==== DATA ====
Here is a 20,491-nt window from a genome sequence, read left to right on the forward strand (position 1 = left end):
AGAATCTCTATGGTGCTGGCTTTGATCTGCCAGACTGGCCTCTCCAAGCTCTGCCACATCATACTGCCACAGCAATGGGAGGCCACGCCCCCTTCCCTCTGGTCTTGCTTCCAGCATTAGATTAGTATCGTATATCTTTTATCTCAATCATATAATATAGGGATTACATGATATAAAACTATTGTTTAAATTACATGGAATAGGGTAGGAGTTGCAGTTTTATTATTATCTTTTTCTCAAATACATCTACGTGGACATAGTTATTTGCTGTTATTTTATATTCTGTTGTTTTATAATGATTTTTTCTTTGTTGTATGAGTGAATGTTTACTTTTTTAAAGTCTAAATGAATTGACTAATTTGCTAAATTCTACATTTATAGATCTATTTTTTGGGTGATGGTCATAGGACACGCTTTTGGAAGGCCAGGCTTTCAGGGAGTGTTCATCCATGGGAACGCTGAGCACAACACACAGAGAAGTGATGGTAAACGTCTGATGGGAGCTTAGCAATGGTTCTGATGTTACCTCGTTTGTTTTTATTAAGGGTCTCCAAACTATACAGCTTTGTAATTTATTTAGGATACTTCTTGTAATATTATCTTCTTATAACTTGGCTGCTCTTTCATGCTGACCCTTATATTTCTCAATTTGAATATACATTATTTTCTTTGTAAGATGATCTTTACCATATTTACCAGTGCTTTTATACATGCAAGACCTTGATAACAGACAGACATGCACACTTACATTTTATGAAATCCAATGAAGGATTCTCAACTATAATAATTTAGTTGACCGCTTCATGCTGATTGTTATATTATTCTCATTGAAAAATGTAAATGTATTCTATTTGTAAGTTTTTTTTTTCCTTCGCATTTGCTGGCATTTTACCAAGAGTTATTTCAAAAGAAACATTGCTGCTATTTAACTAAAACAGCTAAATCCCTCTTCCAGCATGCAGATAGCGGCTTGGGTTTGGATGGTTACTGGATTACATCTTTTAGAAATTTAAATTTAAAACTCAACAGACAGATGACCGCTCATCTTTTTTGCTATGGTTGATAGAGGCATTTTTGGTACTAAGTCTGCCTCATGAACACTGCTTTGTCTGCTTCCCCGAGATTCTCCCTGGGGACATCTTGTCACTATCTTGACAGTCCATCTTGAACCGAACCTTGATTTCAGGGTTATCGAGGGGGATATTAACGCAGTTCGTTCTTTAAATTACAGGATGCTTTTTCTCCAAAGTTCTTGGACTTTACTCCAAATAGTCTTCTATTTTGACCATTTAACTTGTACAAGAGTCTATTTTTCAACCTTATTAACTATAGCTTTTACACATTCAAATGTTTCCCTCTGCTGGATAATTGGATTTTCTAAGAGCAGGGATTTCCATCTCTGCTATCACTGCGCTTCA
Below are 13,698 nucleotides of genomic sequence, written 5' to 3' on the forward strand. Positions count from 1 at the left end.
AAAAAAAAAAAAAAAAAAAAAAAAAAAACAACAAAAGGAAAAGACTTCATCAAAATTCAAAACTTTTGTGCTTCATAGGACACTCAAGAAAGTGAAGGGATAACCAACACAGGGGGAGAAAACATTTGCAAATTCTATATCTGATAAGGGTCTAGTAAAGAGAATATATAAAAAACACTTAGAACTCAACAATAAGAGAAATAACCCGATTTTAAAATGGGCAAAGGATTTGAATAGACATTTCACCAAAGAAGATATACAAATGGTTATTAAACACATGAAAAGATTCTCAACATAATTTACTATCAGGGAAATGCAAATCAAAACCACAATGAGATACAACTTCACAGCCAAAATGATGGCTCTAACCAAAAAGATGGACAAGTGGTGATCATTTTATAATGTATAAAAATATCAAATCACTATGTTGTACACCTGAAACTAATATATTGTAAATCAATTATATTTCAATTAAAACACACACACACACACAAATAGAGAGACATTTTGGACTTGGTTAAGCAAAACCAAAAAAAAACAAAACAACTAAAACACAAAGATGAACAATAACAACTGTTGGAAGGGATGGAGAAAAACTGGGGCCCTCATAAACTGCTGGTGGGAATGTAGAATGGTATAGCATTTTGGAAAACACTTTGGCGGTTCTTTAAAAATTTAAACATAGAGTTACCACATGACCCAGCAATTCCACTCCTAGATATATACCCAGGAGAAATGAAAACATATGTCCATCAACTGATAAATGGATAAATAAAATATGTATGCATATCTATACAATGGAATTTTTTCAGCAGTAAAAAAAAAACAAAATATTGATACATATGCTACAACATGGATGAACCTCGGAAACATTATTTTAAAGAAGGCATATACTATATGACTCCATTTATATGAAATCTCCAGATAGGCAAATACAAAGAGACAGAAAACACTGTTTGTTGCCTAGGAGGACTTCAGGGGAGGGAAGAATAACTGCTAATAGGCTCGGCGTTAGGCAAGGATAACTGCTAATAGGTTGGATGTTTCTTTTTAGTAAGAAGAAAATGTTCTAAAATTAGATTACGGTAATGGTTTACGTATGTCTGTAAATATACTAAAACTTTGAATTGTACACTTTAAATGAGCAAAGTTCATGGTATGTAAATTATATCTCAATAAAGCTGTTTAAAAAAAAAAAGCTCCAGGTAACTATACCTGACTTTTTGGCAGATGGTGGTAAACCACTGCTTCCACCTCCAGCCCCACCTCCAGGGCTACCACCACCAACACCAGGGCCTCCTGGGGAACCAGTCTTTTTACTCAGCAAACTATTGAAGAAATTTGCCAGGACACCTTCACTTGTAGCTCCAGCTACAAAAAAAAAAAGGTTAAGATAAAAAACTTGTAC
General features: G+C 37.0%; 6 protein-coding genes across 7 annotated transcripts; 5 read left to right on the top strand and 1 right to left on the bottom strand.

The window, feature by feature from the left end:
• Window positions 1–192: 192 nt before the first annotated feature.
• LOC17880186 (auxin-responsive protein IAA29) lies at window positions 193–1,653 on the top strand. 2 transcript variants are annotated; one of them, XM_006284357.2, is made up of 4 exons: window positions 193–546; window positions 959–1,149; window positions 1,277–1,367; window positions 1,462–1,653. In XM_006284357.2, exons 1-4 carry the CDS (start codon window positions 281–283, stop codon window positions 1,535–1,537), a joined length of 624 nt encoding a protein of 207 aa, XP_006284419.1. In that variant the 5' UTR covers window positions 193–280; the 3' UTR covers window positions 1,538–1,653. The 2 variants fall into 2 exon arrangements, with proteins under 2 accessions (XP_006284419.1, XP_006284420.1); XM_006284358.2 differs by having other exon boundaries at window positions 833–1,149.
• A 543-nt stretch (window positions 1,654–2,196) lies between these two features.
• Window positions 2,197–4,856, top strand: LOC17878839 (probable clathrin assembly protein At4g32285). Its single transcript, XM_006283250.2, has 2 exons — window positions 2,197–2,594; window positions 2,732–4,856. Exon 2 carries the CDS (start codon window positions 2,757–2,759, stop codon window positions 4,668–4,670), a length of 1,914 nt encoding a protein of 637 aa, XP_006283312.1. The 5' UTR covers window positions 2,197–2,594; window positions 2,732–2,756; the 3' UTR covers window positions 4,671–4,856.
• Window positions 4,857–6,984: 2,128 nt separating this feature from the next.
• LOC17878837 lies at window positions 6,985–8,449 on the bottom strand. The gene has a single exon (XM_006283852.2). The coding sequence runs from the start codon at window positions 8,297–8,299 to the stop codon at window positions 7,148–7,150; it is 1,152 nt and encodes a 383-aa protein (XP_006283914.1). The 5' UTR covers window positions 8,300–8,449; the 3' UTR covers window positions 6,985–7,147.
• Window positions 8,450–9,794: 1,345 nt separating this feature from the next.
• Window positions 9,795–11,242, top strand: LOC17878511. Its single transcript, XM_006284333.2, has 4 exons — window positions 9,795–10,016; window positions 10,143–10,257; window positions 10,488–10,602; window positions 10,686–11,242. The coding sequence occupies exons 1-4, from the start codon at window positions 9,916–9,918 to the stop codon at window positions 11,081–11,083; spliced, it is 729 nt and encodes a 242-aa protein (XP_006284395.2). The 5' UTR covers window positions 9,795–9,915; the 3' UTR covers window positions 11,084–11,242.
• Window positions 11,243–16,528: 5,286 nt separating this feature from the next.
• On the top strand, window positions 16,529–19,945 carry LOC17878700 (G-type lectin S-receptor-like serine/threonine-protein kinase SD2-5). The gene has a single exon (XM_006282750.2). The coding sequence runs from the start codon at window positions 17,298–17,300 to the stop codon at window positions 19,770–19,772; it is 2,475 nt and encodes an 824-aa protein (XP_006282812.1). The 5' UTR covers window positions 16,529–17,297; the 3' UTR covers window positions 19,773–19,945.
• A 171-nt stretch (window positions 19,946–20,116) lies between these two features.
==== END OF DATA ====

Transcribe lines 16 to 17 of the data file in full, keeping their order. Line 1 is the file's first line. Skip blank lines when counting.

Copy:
• On the top strand, window positions 16,529–19,945 carry LOC17878700 (G-type lectin S-receptor-like serine/threonine-protein kinase SD2-5). The gene has a single exon (XM_006282750.2). The coding sequence runs from the start codon at window positions 17,298–17,300 to the stop codon at window positions 19,770–19,772; it is 2,475 nt and encodes an 824-aa protein (XP_006282812.1). The 5' UTR covers window positions 16,529–17,297; the 3' UTR covers window positions 19,773–19,945.
• A 171-nt stretch (window positions 19,946–20,116) lies between these two features.